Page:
First, we examine the drivers of regional variation in Morning Consult’s Index of Consumer Sentiment via a linear regression framework comparing regional changes in the ICS with inflation and unemployment. The analysis focuses on regional data, as monthly state-level inflation data is unavailable.
The regression controls for “fixed effects,” or omitted factors within each census division — geographic location and wealth, for example — that do not vary over time but contribute to permanent differences in sentiment. It also weights observations from each census division according to its resident population in order to ensure that we accurately capture the national average.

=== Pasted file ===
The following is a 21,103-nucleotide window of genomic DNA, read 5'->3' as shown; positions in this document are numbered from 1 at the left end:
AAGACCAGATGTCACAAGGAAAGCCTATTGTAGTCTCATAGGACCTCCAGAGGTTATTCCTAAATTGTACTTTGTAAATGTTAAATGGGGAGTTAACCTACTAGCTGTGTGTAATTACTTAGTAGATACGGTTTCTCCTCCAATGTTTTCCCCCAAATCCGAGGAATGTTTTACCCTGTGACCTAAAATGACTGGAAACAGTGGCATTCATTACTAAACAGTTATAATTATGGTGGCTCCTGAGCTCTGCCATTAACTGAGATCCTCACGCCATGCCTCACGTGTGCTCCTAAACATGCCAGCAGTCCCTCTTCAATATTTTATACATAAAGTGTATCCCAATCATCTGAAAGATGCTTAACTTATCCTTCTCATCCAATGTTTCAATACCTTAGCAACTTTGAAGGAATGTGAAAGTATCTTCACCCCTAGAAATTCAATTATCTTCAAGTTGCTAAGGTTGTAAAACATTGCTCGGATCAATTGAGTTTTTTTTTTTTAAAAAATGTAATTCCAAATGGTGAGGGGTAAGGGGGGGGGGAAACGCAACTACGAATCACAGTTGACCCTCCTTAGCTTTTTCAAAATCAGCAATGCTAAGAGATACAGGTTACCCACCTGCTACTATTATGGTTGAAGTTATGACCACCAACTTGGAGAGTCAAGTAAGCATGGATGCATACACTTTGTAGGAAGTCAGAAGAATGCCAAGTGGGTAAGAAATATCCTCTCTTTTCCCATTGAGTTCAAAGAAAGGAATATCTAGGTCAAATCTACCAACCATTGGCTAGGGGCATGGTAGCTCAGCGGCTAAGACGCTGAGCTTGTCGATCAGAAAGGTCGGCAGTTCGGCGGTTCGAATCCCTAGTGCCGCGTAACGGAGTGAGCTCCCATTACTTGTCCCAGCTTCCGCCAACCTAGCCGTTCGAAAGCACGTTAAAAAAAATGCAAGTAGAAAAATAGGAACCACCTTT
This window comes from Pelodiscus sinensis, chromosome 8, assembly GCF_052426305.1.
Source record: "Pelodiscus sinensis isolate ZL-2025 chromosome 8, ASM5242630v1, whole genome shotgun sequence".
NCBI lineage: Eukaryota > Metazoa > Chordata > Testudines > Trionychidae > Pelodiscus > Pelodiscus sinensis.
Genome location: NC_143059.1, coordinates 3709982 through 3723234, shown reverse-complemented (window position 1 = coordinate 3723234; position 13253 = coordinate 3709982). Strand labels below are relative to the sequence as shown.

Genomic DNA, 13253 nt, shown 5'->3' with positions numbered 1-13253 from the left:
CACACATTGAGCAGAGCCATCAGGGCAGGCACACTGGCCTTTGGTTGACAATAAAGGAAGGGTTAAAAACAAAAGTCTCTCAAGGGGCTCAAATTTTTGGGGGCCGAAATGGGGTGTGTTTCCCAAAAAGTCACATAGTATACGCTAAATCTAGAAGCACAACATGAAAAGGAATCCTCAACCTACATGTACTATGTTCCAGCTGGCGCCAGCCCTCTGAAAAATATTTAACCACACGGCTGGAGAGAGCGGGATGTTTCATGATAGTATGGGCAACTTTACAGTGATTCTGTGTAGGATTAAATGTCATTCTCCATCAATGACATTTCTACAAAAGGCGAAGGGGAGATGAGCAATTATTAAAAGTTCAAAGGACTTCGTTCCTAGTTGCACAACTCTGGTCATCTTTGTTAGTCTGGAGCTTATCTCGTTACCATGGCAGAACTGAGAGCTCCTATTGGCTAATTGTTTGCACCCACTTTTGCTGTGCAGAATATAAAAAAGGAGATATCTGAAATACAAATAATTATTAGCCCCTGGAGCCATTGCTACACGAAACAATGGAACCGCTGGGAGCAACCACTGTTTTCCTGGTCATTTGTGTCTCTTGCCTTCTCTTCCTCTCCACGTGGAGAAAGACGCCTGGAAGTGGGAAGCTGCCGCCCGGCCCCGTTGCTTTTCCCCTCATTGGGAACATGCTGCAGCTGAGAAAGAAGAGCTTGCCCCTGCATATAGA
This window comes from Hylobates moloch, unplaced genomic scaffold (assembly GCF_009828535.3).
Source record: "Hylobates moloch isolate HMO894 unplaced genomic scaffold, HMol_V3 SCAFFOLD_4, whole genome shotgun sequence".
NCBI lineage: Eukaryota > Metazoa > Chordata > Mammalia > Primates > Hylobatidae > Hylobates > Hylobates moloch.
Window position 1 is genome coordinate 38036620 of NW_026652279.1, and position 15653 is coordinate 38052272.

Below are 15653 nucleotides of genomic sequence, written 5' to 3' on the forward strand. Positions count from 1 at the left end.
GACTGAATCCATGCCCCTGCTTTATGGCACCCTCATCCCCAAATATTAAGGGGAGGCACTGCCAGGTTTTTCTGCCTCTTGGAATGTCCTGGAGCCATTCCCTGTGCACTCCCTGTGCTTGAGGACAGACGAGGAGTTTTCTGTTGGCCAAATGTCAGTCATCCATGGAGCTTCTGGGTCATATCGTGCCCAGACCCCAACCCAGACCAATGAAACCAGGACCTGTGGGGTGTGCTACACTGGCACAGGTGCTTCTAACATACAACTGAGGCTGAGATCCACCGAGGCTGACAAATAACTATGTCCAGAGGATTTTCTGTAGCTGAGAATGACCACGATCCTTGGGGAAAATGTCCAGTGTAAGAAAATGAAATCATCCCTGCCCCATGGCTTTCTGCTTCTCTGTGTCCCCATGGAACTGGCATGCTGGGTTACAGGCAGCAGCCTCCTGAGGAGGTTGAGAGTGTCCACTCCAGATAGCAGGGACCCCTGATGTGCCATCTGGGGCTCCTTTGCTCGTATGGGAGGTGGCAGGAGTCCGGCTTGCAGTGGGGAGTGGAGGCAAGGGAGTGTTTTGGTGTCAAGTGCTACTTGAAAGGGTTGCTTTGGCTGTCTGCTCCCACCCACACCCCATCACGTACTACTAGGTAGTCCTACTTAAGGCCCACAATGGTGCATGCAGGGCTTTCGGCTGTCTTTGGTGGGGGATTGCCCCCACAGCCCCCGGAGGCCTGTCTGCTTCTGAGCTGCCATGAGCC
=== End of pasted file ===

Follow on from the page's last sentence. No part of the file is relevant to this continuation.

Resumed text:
Our results (shown below in chart form) indicate that inflation and labor market conditions are both critical factors in explaining regional variation in the ICS. On average across the nine census divisions, a 1 percentage point increase in year-over-year inflation correlates with about a half percentage point decrease in Morning Consult’s Index of Consumer Sentiment. For the unemployment rate, the effect is even stronger, with a 1 percentage point increase in the 12-month change in the unemployment rate corresponding to nearly a 3 percentage point decrease in consumer sentiment.